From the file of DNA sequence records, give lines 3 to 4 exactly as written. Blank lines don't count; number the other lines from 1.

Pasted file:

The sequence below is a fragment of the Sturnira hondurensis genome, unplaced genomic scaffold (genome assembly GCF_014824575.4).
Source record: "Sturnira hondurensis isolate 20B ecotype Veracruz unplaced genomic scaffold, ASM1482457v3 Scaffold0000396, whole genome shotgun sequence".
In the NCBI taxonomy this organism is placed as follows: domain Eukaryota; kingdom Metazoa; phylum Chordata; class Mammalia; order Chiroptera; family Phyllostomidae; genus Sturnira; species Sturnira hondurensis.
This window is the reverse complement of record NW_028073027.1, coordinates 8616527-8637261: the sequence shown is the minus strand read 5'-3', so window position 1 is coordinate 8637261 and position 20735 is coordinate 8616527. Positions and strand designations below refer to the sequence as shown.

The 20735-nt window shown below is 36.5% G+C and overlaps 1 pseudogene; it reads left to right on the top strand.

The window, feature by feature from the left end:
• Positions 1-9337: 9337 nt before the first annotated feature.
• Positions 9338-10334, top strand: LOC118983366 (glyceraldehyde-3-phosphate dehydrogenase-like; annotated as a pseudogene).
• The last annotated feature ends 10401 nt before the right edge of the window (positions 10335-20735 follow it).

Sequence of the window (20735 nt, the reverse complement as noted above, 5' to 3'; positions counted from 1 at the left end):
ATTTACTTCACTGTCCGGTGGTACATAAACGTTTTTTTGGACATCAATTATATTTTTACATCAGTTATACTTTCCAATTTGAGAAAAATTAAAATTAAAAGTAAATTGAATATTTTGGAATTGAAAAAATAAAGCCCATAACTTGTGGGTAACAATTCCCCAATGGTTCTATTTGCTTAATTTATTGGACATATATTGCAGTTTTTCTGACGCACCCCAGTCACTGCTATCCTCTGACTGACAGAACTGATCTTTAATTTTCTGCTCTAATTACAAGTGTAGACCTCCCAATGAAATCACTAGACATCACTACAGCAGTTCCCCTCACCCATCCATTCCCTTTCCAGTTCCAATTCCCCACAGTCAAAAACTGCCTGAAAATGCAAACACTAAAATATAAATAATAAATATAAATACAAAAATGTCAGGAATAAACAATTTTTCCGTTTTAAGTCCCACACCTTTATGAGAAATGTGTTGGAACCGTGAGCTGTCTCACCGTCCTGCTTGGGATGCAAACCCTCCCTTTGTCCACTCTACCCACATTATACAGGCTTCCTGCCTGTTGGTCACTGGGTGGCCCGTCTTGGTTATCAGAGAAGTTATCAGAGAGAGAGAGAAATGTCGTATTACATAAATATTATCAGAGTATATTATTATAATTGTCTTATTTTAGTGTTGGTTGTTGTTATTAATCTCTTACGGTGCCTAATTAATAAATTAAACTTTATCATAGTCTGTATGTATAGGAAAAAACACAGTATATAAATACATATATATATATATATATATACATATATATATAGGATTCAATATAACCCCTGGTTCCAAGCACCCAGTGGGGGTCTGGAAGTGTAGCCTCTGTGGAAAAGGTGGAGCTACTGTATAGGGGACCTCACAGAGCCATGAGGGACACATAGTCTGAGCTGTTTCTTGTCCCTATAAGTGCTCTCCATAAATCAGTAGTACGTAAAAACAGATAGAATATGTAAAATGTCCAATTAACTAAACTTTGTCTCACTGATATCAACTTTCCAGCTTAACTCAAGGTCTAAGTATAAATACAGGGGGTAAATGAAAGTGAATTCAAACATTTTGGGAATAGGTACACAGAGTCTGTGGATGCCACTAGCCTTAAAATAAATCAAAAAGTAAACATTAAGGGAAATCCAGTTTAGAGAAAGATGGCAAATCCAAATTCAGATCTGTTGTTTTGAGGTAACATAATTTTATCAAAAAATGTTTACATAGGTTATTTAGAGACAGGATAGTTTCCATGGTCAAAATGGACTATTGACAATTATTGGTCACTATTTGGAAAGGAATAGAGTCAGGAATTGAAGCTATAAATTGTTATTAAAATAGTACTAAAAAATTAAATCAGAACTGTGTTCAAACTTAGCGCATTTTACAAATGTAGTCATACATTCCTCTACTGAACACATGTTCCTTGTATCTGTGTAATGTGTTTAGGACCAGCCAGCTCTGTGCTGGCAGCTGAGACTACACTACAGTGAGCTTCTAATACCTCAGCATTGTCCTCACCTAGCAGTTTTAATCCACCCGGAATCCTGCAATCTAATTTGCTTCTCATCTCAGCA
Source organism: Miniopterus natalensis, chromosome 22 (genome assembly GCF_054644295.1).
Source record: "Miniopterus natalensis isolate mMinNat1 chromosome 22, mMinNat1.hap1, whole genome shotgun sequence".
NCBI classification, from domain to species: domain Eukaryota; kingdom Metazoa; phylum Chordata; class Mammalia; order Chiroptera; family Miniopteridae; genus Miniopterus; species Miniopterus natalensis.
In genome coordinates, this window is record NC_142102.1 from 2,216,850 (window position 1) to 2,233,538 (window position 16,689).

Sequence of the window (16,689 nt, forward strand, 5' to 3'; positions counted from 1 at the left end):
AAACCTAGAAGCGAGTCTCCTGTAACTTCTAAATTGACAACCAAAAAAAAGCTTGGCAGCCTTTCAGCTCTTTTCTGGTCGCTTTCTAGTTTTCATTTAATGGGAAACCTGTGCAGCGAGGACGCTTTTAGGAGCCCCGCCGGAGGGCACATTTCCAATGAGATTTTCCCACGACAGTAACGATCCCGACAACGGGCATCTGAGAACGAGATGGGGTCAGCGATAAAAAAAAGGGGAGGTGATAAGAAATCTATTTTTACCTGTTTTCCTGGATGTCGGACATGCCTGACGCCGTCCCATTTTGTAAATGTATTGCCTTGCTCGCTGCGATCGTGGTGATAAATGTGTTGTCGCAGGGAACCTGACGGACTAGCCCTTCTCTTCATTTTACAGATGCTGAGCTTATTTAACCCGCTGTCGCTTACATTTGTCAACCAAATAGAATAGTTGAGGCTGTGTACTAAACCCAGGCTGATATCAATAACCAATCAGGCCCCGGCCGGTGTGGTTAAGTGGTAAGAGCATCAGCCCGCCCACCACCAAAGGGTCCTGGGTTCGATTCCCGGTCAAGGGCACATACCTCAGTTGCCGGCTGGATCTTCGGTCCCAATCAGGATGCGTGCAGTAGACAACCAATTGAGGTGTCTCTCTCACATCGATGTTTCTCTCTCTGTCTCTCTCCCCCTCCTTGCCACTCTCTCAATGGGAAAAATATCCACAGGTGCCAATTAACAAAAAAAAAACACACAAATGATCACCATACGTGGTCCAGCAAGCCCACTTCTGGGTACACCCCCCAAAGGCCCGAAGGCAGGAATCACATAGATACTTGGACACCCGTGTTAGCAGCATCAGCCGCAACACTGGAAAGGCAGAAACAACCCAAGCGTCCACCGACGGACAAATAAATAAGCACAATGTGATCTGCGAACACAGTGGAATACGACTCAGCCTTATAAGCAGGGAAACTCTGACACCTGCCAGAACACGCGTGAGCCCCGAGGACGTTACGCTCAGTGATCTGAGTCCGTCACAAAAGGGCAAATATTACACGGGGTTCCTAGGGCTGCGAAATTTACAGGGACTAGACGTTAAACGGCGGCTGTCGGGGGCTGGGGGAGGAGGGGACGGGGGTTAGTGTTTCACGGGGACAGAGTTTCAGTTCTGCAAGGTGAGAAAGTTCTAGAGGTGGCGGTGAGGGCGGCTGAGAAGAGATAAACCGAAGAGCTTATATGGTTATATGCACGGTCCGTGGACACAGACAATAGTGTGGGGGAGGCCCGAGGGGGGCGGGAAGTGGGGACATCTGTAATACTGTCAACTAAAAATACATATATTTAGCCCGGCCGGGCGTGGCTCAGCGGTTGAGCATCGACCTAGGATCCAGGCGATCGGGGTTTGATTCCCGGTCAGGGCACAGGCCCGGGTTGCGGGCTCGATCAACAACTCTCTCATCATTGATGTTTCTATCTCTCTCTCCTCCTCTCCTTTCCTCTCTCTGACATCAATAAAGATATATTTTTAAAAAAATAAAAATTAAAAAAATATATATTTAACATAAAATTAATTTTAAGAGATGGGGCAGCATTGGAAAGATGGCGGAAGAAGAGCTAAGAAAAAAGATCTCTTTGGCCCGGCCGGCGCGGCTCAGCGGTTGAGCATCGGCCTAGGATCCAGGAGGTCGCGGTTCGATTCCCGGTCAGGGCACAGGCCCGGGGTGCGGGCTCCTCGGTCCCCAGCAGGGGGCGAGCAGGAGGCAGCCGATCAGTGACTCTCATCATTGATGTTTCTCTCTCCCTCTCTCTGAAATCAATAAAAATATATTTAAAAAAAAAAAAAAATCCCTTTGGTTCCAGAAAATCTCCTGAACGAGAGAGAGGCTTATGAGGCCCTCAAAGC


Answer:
In the NCBI taxonomy this organism is placed as follows: domain Eukaryota; kingdom Metazoa; phylum Chordata; class Mammalia; order Chiroptera; family Phyllostomidae; genus Sturnira; species Sturnira hondurensis.
This window is the reverse complement of record NW_028073027.1, coordinates 8616527-8637261: the sequence shown is the minus strand read 5'-3', so window position 1 is coordinate 8637261 and position 20735 is coordinate 8616527. Positions and strand designations below refer to the sequence as shown.